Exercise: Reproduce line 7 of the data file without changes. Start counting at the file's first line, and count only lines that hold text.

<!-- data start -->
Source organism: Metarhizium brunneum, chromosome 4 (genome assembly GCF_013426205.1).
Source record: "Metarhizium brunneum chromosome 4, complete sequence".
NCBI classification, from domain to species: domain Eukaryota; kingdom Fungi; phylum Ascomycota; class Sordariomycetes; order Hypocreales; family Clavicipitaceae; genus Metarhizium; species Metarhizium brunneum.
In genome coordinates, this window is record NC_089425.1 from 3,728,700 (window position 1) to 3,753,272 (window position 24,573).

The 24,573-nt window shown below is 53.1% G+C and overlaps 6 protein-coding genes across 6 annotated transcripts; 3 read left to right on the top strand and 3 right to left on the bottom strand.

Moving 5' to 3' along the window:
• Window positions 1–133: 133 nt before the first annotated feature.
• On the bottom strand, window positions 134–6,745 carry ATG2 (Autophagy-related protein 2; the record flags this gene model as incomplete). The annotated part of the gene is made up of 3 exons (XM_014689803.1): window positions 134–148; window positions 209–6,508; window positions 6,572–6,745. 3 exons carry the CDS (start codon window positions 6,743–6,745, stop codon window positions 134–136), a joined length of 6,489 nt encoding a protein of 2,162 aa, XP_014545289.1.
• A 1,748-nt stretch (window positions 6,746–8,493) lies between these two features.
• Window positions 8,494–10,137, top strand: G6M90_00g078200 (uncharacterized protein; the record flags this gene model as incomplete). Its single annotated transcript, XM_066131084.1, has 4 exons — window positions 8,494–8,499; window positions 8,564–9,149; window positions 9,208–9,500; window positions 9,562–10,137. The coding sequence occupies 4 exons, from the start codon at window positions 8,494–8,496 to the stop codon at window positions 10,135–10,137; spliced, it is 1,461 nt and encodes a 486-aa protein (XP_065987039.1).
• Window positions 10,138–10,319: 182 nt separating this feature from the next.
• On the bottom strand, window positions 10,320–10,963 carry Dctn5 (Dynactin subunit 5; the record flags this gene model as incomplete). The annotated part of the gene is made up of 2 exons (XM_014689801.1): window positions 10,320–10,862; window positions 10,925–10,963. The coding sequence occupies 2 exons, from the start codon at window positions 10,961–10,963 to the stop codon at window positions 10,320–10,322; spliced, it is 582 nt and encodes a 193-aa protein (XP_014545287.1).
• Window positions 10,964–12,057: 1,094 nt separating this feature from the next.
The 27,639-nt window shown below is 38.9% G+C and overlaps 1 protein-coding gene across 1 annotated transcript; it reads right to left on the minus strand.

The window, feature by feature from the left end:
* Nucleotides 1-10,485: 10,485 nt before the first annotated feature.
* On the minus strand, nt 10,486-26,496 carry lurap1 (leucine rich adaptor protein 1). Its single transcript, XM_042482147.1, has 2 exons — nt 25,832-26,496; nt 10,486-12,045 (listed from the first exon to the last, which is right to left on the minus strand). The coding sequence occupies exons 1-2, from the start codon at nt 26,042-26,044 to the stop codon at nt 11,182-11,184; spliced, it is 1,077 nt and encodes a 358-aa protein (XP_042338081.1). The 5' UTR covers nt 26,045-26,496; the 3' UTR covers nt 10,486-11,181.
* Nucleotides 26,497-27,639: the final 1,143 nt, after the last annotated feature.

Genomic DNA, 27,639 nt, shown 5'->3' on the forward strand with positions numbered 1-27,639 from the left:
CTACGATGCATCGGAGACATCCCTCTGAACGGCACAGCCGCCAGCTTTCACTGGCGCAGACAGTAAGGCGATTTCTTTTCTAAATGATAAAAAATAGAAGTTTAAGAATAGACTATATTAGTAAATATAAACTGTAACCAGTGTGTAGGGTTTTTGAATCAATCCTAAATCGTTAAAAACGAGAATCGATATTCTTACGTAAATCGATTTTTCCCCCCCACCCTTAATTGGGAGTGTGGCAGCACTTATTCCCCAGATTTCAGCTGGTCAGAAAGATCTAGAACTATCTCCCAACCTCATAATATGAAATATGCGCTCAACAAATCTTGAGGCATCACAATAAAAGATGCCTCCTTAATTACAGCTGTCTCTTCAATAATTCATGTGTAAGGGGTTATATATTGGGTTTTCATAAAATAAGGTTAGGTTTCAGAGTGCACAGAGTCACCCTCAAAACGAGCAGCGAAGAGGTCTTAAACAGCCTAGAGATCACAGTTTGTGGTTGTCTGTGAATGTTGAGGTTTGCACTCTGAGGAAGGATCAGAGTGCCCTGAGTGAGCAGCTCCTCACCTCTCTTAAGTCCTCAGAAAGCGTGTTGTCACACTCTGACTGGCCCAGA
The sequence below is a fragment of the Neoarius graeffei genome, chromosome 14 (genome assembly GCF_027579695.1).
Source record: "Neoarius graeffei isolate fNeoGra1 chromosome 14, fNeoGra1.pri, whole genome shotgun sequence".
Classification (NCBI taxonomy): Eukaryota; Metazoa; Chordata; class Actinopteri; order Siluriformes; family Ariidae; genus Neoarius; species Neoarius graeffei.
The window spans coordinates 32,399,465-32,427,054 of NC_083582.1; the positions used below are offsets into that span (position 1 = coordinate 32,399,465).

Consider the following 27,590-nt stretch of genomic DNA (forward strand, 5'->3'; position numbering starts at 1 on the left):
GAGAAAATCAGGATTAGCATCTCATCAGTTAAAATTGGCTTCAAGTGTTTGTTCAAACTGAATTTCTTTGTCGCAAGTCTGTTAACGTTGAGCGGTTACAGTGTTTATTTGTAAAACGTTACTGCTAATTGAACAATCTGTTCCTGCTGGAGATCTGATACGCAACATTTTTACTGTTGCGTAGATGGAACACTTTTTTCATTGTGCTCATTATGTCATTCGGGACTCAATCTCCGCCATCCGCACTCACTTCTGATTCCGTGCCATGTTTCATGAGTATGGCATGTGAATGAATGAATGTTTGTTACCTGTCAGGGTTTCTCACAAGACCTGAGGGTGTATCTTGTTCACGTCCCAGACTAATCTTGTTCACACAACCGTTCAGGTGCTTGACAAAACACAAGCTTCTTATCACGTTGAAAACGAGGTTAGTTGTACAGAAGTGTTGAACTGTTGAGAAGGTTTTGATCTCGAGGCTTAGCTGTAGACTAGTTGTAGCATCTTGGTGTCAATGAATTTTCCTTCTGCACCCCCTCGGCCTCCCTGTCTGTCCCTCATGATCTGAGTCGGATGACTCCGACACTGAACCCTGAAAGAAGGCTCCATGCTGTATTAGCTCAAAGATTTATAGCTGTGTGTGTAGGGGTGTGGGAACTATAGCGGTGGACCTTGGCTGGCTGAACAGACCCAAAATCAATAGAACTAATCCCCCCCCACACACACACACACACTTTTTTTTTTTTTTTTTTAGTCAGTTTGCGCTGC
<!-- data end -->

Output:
• Window positions 1–133: 133 nt before the first annotated feature.